Friday, 31 August 2012

India, Brick By Brick

Every building in India - with the exception of big, poured-concrete structures - is built with bricks. And those bricks are made by hand, out in the country, by families who own a little piece of land and have access to clay. They form the bricks by hand, lay them out to dry, stack them in a pyramid and build a fire underneath them for curing. No factories, just hard labor.

A brick pyramid. The holes at the bottom are for the fires.

The family stacking bricks.

Who does a lot of the work? The kids, of course.

Thursday, 30 August 2012

Talalay Portrait Studio

Indians love to have their picture taken so much that sometimes all you have to do is plant yourself somewhere and the people will flock to you. While out photographing one night, James sat down in the front of a typical dry goods stall. And clicked away.

Indian Boys to....


Wednesday, 29 August 2012

Real Estate Bubble, India

Sure India's economy is growing at about 6 percent a year, but that's down from more than 8 percent a year or so ago. Welcome to India's real estate bubble slowly bursting. We came across this mirage-like, speculative development way out in the middle of nowhere. You could squint and see the outskirts of Las Vegas.

A lonely tuk tuk passes the development, its welcome sign in full retreat.

The empty entrance and property plot makers. All lined up, but no one to build.

An abandoned brick pile, no longer needed.

Tuesday, 28 August 2012

Sole Survivor

Since you can't wear (or even carry) shoes inside a Hindu temple complex, you need to find a place to stash them while wandering around the holy site. Bigger temples will have multiple, official stalls for storage, a kind of hat/shoe-check area. If you venture off the tourist path a bit into smaller towns and temples, the place to leave your shoes becomes more of a freelance operation.

There is one such operation outside the Jalakanteshwara temple in Vellore, a lonely guy cobbling together a living with the few shoes he gets to check everyday.

The shoe-check man

The coins left; the chits used for checking.

His little flock of shoes.

Monday, 27 August 2012

Jaw-dropping Carvings At Jalakanteshwara temple In Vellore

The Jalakanteshwara temple in Vellore is a sublime example of Dravidian architecture, prominently featuring two lovely gopurams, finished in understated beige instead of the usual riot of painted color. They're a nice contrast to what you see at a lot of similar temples. The monkey is also there, looking serious.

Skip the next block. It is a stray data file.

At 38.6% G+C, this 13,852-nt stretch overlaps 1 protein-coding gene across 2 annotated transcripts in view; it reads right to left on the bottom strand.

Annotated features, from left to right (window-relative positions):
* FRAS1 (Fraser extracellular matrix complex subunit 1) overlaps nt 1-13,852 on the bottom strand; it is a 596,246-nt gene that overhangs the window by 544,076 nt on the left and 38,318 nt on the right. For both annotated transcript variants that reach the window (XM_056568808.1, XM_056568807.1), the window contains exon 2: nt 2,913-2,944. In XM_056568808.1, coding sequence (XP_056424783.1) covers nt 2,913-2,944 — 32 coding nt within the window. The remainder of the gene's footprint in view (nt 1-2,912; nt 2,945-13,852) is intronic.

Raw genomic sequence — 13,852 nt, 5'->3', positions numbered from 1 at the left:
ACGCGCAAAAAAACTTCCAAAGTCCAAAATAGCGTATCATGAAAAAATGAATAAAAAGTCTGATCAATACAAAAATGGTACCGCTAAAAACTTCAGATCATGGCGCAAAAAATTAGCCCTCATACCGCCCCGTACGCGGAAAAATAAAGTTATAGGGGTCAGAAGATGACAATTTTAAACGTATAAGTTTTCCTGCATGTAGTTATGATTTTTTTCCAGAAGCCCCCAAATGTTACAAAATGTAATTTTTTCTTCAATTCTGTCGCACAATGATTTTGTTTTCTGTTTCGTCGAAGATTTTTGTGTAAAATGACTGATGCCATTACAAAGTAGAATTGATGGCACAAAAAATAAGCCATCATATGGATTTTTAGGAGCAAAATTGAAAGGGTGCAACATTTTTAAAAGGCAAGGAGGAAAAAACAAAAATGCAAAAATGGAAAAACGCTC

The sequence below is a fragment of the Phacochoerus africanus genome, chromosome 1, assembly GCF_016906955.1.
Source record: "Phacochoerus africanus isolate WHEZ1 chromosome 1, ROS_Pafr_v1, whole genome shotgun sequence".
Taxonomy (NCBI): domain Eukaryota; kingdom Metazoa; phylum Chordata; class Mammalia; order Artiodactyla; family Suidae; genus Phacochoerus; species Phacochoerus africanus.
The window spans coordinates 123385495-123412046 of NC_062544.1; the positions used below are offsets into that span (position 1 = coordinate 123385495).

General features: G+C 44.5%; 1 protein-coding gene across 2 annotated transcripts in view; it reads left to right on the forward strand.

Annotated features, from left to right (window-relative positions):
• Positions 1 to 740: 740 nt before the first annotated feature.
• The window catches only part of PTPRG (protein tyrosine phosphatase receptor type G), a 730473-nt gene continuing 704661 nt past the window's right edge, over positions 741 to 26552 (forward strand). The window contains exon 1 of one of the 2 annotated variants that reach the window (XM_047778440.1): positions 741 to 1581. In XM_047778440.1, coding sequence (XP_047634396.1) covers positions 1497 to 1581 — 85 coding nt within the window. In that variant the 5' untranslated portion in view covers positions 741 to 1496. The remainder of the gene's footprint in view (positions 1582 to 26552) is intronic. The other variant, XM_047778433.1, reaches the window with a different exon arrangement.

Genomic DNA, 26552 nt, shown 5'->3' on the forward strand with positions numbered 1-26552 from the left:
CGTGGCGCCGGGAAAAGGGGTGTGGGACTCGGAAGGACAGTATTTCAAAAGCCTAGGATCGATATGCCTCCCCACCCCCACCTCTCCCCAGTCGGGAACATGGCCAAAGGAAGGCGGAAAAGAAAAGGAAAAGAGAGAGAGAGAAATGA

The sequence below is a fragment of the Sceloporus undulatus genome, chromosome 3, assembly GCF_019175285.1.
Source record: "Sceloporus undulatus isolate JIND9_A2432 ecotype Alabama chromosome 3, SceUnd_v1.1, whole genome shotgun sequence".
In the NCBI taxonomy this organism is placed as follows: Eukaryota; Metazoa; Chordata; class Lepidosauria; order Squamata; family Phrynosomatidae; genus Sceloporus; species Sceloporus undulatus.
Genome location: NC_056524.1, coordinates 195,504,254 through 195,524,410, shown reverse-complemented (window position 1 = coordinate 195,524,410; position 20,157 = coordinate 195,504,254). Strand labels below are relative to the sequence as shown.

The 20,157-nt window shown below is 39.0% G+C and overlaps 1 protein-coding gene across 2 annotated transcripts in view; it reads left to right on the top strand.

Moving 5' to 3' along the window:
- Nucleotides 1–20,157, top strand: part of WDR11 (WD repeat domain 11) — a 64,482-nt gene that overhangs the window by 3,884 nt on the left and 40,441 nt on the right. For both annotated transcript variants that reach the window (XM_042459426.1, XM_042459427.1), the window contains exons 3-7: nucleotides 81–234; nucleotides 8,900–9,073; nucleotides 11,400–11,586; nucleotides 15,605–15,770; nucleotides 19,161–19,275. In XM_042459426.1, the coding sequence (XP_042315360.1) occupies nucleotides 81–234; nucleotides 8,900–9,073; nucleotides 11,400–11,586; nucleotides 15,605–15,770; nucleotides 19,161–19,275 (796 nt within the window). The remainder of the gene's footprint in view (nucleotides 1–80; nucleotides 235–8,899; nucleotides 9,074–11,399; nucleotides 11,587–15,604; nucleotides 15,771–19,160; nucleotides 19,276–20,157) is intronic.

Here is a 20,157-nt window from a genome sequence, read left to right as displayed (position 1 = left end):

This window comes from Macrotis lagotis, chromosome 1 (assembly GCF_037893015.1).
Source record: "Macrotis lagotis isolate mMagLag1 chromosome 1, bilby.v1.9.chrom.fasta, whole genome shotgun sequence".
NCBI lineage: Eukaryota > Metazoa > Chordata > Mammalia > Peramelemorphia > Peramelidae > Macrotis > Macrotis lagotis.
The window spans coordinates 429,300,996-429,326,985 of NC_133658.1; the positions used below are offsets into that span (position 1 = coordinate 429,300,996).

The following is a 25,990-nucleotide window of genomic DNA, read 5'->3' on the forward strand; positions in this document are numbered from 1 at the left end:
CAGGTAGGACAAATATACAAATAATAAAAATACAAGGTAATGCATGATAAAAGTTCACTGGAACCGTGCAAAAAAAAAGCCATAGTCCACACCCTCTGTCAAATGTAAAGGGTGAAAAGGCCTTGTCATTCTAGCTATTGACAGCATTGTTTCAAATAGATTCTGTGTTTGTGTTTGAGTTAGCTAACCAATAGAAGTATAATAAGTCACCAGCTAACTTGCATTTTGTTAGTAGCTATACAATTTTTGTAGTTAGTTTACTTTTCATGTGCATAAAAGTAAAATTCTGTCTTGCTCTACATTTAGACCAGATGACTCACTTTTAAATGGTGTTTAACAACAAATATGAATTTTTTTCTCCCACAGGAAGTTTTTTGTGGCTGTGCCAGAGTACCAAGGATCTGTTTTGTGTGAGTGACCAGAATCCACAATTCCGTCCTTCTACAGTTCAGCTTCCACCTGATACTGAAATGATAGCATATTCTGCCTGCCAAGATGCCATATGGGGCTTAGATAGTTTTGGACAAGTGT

The real find at the temple is an open air, side pavilion. At first it doesn't appear to be much, just a literal sideshow to the main complex. Men use it for relaxation.

Upon closer examination, the stone carving work is incredible. High relief is an understatement. Columns are covered in whole action scenes. Animals, gods, battles, all depicted in great detail and emotion. Can you carve a warrior riding high on an elephant? How about men killing a big cat? No CGI - amazing!

Our favorite frieze, the classic optical illusion. See the elephant? See the water buffalo? Blink, repeat and enjoy.

Sunday, 26 August 2012

Out In The Indian Sticks

If you're lucky to get waaay out of town, once in awhile you can run across a bucolic village. Huts, beautiful setting, some livestock. And, of course, super-friendly people.

Not much of a field to graze in, this lonely calf gets to be tied up to roam its own little area.

The goats, however, get to be pushed down the road, a regular cattle drive. A couple of village women.

Ever photogenic and smirky boys, a million different expressions.

Saturday, 25 August 2012

IHOP (Indian House Of Paratha?)

Breakfast can be had on every block in India and the trusted staples are always available. First, order a south indian coffee and then it's just a matter of deciding how many idlis you want to wolf down before heading to work.

A typical street side stall with the usual breakfast offerings. That newspaper on the wall isn't for reading. Stay tuned....

Deep frying pori. Filling a bag with coconut chutney. Plastic bags are used instead of more expensive containers.

The mighty idli man, steaming another batch. A foundation at breakfast, idli is a savory mixture of rice and lentil paste formed into a cake and then steamed. It's then eaten with a selection of sauces (sambar) and chutneys.